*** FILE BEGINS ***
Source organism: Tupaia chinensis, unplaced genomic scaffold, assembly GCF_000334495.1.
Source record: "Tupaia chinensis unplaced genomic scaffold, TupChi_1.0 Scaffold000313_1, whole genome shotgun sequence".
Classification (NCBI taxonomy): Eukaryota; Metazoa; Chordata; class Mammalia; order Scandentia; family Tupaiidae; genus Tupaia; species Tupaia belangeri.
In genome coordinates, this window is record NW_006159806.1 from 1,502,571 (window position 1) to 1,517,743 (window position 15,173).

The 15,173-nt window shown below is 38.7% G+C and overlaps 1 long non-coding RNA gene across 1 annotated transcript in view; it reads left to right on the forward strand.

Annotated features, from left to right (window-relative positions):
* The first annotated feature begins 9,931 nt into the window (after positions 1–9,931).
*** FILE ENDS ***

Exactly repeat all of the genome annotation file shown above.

Source organism: Tupaia chinensis, unplaced genomic scaffold, assembly GCF_000334495.1.
Source record: "Tupaia chinensis unplaced genomic scaffold, TupChi_1.0 Scaffold000313_1, whole genome shotgun sequence".
Classification (NCBI taxonomy): Eukaryota; Metazoa; Chordata; class Mammalia; order Scandentia; family Tupaiidae; genus Tupaia; species Tupaia belangeri.
In genome coordinates, this window is record NW_006159806.1 from 1,502,571 (window position 1) to 1,517,743 (window position 15,173).

The 15,173-nt window shown below is 38.7% G+C and overlaps 1 long non-coding RNA gene across 1 annotated transcript in view; it reads left to right on the forward strand.

Annotated features, from left to right (window-relative positions):
* The first annotated feature begins 9,931 nt into the window (after positions 1–9,931).